Wed, 10/12/2011 - 11:45 | 1765963 covert
covert's picture

the devil is in the details, and complexity hides the truth! lol

http://expose2.wordpress.com

 

Wed, 10/12/2011 - 10:19 | 1765531 Bastiat
Bastiat's picture

Hard to see how the current fiat system can make it to 2014.

Wed, 10/12/2011 - 10:30 | 1765584 augie
augie's picture

2014?

my puts expire in december... 

Wed, 10/12/2011 - 10:28 | 1765575 Caviar Emptor
Caviar Emptor's picture

It's been an unwritten rule since the crisis that we'll make big speeches about rules and pass lots of new rules and then go back to playing by the original rules which were no rules at all . There's a big fat hungry dog we need to feed and soon. So let him steel from the other dogs. 

Wed, 10/12/2011 - 10:30 | 1765588 PaperBear
PaperBear's picture

“over 200 pages long, in which the word “exemption” occurs on no less than 100 pages (it is used 426 times in total).”

Perhaps only the so called little guy (non-insider) will be bitten in the hind end by this.

Wed, 10/12/2011 - 10:34 | 1765608 RSloane
RSloane's picture

So why can't we rename this the "Volcker Exemption Rule" kind of like the "Obama Healthcare Exemption Plan"?

Wed, 10/12/2011 - 10:46 | 1765666 Melin
Melin's picture

"If only the regulators would _______________. . ."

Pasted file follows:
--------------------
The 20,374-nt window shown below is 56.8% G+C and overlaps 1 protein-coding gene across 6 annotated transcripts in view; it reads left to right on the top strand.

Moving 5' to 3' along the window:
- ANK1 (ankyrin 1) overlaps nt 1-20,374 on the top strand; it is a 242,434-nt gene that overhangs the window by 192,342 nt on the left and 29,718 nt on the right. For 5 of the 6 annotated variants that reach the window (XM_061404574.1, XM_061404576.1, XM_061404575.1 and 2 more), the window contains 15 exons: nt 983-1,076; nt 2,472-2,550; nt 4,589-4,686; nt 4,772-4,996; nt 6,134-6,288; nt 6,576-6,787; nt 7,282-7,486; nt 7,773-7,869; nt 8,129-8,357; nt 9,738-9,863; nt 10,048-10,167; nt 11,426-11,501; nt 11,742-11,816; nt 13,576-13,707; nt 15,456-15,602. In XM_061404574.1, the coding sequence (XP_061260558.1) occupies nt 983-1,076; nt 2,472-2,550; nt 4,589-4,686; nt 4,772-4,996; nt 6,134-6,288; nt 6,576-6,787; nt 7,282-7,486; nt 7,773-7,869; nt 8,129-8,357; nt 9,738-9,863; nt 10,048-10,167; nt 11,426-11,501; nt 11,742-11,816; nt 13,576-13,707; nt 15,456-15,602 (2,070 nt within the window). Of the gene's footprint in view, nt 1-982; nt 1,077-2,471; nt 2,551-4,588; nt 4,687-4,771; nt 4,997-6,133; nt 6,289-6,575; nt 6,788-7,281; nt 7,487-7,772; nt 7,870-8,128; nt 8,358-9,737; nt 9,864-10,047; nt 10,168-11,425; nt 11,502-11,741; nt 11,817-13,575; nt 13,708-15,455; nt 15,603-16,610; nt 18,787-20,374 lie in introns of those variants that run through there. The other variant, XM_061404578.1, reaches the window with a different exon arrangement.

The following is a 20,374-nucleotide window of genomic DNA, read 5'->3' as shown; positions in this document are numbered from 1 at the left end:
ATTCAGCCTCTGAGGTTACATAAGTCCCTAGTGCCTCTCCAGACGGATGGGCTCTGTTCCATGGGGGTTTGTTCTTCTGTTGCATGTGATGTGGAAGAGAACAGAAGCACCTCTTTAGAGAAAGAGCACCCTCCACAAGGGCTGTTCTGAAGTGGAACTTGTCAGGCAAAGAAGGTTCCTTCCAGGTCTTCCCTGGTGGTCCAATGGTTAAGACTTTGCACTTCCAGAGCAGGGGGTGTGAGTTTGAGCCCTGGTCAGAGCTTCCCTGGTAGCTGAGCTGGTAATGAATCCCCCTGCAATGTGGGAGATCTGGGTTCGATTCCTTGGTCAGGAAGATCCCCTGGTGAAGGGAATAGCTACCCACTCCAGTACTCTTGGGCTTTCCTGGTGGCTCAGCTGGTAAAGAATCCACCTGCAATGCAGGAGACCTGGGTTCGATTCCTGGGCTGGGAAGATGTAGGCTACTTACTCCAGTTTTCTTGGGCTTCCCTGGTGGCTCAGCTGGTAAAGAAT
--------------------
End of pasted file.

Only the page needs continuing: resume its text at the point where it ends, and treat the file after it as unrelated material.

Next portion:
Capitalism and individual liberty require that there be no government "regulators."  Private exchanges can regulate to their hearts' content and compete for voluntary participation.  If someone's committing fraud, then the government is invited and required to respond.

Why oh why do really smart people still think government has a role in "managing" economies? 

 

Wed, 10/12/2011 - 10:46 | 1765670 unununium
unununium's picture

REINSTATE GLASS-STEAGALL

It worked for 60 years and it will work again.

Wed, 10/12/2011 - 11:09 | 1765778 Spigot
Spigot's picture

Meaningless in a klepto-cratic non-ocracy. These idiots can't even follow their own prior laws/rules. How do more non-enforced laws help the situation?

Wed, 10/12/2011 - 11:18 | 1765823 Spigot
Spigot's picture

Oh, RIGHT! I forgot. Rules are for the little people. Rule makers (such as Congress) do not have to live under law. They have enough money and power to circumvent anything except, potentially, the hand of God.

Wed, 10/12/2011 - 11:20 | 1765832 kaiserhoff
kaiserhoff's picture

Tchir has this about right.  The real risks are counter-party and off balance sheet crap.  That won't improve until there is more use of exchanges... which reduces bid/ask differential for the big dogs.

Wed, 10/12/2011 - 11:23 | 1765850 Nedly66
Nedly66's picture

The broad rule + hundreds of exemptions format is standard for pretty much financial and tax regulations today.

The headline rule makes it palatable to the public, and the hundreds of exceptions (read loop-holes) make the rule "ambiguous" enough so banks and tax payers justify "agressive" positions vis-a-vis the ambiguous should the SEC stop watching midget porn and actually prosecute them.

Nothing new here, and nothing to indicate this type of phony regulation will cease anytime in the near future

Wed, 10/12/2011 - 12:40 | 1766226 RockyRacoon
RockyRacoon's picture

The "rule" is heralded by the MSM as a fix for this pesky problem.   The whole thing was for show to let the regular folks think that "government is doing something" about banking.   Right.   Now they can all rest easy.

Wed, 10/12/2011 - 11:49 | 1765980 Gold Man-Sacks
Gold Man-Sacks's picture

Wow, that's one really long rule.